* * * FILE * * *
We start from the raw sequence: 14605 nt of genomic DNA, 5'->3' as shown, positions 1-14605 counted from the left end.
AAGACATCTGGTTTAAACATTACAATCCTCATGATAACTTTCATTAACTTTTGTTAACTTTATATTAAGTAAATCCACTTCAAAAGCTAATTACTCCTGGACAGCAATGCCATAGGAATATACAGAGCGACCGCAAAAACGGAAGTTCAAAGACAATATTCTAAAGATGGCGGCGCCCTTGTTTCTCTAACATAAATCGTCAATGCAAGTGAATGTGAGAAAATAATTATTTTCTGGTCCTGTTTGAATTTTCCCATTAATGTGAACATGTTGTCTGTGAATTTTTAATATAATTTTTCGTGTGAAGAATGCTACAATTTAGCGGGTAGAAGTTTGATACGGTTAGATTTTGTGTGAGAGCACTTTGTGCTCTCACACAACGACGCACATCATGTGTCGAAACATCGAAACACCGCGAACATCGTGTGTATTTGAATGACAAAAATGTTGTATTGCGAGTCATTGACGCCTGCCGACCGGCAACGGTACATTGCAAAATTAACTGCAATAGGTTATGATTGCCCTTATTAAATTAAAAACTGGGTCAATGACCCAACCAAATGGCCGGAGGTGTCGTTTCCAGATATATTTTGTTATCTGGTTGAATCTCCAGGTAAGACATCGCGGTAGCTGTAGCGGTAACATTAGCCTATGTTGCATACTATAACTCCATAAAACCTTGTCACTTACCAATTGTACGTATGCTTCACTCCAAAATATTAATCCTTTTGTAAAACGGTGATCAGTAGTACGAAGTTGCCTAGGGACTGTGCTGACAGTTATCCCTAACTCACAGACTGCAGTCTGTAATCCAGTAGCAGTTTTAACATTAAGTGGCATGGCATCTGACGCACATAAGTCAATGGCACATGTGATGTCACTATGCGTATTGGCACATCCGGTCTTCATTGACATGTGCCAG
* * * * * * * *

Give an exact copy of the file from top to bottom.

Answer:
We start from the raw sequence: 14605 nt of genomic DNA, 5'->3' as shown, positions 1-14605 counted from the left end.
AAGACATCTGGTTTAAACATTACAATCCTCATGATAACTTTCATTAACTTTTGTTAACTTTATATTAAGTAAATCCACTTCAAAAGCTAATTACTCCTGGACAGCAATGCCATAGGAATATACAGAGCGACCGCAAAAACGGAAGTTCAAAGACAATATTCTAAAGATGGCGGCGCCCTTGTTTCTCTAACATAAATCGTCAATGCAAGTGAATGTGAGAAAATAATTATTTTCTGGTCCTGTTTGAATTTTCCCATTAATGTGAACATGTTGTCTGTGAATTTTTAATATAATTTTTCGTGTGAAGAATGCTACAATTTAGCGGGTAGAAGTTTGATACGGTTAGATTTTGTGTGAGAGCACTTTGTGCTCTCACACAACGACGCACATCATGTGTCGAAACATCGAAACACCGCGAACATCGTGTGTATTTGAATGACAAAAATGTTGTATTGCGAGTCATTGACGCCTGCCGACCGGCAACGGTACATTGCAAAATTAACTGCAATAGGTTATGATTGCCCTTATTAAATTAAAAACTGGGTCAATGACCCAACCAAATGGCCGGAGGTGTCGTTTCCAGATATATTTTGTTATCTGGTTGAATCTCCAGGTAAGACATCGCGGTAGCTGTAGCGGTAACATTAGCCTATGTTGCATACTATAACTCCATAAAACCTTGTCACTTACCAATTGTACGTATGCTTCACTCCAAAATATTAATCCTTTTGTAAAACGGTGATCAGTAGTACGAAGTTGCCTAGGGACTGTGCTGACAGTTATCCCTAACTCACAGACTGCAGTCTGTAATCCAGTAGCAGTTTTAACATTAAGTGGCATGGCATCTGACGCACATAAGTCAATGGCACATGTGATGTCACTATGCGTATTGGCACATCCGGTCTTCATTGACATGTGCCAG